While this film (and the lengthy series which followed) clearly attempted to capitalize off the popularity of the Resident Evil video game, it is unfortunately remembered as yet another video game-to-film adaptation that did not do its subject material justice. And yet, despite receiving consistently terrible reviews (Roger Ebert put the film on his “Most Hated” list), the franchise spawned five sequels and is currently in the process of being rebooted. For those curious, here is the complete list of Resident Evil films:

  • Resident Evil (2002)
  • Resident Evil: Apocalypse (2004)
  • Resident Evil: Extinction (2007)
  • Resident Evil: Afterlife (2010)
  • Resident Evil: Retribution (2012)
  • Resident Evil: The Final Chapter (2016)

The score for this film was a collaboration between Marco Beltrami and Marilyn Manson (who knew?) and the interview regarding this film score features the two of them. Manson describes the score and overall soundtrack as being more “electronic” than previous works.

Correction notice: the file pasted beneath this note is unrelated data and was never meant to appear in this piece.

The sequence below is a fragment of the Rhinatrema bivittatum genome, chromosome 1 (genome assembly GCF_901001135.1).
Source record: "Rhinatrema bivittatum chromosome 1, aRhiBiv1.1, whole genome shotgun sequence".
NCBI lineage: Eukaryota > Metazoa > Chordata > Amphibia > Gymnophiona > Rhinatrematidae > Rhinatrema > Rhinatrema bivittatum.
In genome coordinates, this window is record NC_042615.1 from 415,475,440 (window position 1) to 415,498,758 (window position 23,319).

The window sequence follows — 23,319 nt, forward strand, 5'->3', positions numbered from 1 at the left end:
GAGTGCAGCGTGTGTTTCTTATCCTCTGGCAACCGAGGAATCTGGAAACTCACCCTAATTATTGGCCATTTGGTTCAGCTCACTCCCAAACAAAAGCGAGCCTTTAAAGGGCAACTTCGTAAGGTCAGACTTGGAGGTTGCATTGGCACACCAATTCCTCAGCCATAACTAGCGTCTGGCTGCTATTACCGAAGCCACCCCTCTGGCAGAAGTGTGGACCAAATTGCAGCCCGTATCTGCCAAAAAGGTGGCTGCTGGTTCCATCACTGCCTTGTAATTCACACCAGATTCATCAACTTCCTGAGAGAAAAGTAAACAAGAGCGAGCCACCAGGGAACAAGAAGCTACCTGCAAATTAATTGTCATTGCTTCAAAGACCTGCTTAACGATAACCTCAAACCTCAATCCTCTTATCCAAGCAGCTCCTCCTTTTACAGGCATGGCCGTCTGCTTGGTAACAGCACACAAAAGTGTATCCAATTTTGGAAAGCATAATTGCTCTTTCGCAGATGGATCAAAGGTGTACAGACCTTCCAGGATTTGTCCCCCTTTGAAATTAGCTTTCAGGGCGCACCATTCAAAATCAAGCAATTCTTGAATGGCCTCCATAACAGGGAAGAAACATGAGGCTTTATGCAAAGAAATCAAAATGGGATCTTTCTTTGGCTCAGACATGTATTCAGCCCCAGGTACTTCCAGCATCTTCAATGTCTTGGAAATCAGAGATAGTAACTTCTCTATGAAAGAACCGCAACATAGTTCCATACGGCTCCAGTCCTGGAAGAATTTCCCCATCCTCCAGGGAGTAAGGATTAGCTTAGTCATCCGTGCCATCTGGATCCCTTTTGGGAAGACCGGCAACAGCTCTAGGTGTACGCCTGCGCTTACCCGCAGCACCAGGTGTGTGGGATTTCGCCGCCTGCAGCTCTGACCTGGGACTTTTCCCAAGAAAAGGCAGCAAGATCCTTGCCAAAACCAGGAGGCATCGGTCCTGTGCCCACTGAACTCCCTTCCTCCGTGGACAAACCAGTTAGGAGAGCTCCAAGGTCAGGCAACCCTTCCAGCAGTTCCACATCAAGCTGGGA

Resident Evil doesn’t rate that high on my list of favorite films (because of the zombies), but it’s definitely worth a try if you’re into straight-out action. I hope you enjoy this interview! Let me know what you think of Resident Evil (both the first film and the series) in the comments below!

See also:

Marco Beltrami talks Blade II (2002

Marco Beltrami talks Live Free or Die Hard (2007)

Marco Beltrami talks 3:10 to Yuma (2007)

Marco Beltrami talks The Wolverine (2013)

Marco Beltrami talks World War Z (2013)

Film Composer Interviews A-H

Film Composer Interviews K-Z

Become a patron of the blog at: patreon.com/musicgamer460

Check out the YouTube channel (and consider hitting the subscribe button)

Don’t forget to like Film Music Central on Facebook 🙂